Latest research on rheumatoid arthritis in women has revealed that excess weight is one of the risk factors.

The findings were presented at the annual meeting of the American College of Rheumatology, held in Washington DC.

The research comes at a time when 1.3 million Americans are falling prey to this painful condition every year.

Rheumatoid Arthritis and Women

Arthritis-in-WomenRheumatoid Arthritis (RA) is a condition of the joints and affects more women than men. It causes stiffness of the joints accompanied by pain, swelling and restricted movement of the joints.

In severe conditions it also causes structural deformities of the bones and even loss of their function. Researchers at the Brigham Women’s hospital and the Harvard School of Public Health conducted a study to investigate the connection between obesity in women and RA risk.

Study on RA in Women

Two cohort studies formed the basis of data – the Nurses Health Study I & II. The first study provided data on 121, 700 women aged between 30 and 55. The second one included 116, 608 women in the age group of 25 to 42.

These participants were required to fill out questionnaires that included information on the vital statistics of the patient, BMI and also her lifestyle habits. The standard followed was: BMI of 25 – 29.9 was considered overweight. BMI above 30 was considered obese. Medical tests were also conducted to determine if the person was affected by RA and to what extent. Factors such as age, smoking and alcohol consumption were adjusted for before analyzing the data.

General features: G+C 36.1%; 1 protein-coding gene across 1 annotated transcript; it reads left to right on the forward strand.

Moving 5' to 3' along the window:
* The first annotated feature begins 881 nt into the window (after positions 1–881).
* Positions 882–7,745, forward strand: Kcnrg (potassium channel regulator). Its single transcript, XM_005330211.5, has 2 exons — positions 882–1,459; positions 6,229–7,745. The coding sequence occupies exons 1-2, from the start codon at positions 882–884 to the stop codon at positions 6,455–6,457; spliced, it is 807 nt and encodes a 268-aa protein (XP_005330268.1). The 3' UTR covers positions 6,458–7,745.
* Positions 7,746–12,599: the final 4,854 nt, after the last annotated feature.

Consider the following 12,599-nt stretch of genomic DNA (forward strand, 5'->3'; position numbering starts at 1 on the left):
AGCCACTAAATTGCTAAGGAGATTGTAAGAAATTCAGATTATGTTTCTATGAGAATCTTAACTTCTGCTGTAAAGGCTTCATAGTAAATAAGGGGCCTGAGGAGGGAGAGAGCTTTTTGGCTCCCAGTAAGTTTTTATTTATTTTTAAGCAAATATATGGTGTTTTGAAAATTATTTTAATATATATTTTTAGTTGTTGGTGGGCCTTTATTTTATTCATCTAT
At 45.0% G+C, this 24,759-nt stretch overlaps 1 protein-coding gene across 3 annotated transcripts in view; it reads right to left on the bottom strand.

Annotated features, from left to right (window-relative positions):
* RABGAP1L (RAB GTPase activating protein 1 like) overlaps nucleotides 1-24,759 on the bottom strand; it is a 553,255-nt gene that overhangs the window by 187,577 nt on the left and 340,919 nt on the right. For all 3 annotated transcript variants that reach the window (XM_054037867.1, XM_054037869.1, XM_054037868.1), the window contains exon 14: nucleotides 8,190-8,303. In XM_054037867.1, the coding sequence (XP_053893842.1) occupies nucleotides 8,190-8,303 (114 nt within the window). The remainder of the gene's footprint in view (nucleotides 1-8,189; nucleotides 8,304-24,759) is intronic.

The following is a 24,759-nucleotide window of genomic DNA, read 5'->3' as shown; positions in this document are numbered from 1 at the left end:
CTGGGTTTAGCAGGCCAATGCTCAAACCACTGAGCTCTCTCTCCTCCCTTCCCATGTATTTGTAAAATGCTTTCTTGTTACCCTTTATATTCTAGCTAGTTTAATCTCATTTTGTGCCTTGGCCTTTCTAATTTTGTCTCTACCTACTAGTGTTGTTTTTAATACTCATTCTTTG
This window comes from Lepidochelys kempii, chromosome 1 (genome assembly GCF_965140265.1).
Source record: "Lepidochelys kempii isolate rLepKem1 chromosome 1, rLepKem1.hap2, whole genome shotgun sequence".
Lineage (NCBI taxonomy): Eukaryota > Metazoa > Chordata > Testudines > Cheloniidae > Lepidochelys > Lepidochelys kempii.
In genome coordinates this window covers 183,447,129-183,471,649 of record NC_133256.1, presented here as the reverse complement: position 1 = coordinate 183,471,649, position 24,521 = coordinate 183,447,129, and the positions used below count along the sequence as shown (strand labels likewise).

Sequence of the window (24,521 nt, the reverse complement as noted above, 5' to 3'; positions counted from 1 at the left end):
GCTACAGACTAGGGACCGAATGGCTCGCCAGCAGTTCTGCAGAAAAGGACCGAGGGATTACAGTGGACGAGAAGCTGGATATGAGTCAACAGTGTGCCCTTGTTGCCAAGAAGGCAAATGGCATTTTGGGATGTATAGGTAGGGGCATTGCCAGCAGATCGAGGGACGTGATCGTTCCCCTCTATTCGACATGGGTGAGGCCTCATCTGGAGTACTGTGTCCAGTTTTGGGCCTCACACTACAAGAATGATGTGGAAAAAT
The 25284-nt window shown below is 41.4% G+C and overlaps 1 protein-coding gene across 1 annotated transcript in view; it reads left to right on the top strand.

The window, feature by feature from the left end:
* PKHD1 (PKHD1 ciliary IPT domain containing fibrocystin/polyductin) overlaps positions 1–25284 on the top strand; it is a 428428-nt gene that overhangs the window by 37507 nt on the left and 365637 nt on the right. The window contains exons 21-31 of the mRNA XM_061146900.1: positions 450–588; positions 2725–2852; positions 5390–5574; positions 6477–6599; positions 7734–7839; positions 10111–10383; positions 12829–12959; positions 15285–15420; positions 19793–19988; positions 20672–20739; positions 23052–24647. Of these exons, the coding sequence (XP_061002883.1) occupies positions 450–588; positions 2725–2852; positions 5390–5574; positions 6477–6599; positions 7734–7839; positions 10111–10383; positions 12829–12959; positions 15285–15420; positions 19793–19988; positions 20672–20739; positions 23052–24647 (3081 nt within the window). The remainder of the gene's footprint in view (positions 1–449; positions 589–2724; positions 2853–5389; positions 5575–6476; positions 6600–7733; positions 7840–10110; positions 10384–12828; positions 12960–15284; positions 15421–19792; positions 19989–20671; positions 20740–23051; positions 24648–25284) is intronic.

Results and Conclusions

Results of the study implied that obese or overweight women were at a higher risk of developing RA as compared to those with normal weight. The hazard ratio of overweight women with BMI between 25 and 29.9 was found to be 1.19 & 1.78 in the first & second cohorts respectively. Those with a BMI greater than 30 had a hazard ratio of 1.18 & 1.73 in the first & second cohorts respectively. This means that the obese women stand a chance of 20% to 80% risk of developing RA.

These results will have farfetched implications on the way public health department views RA as a potential danger to the health of women.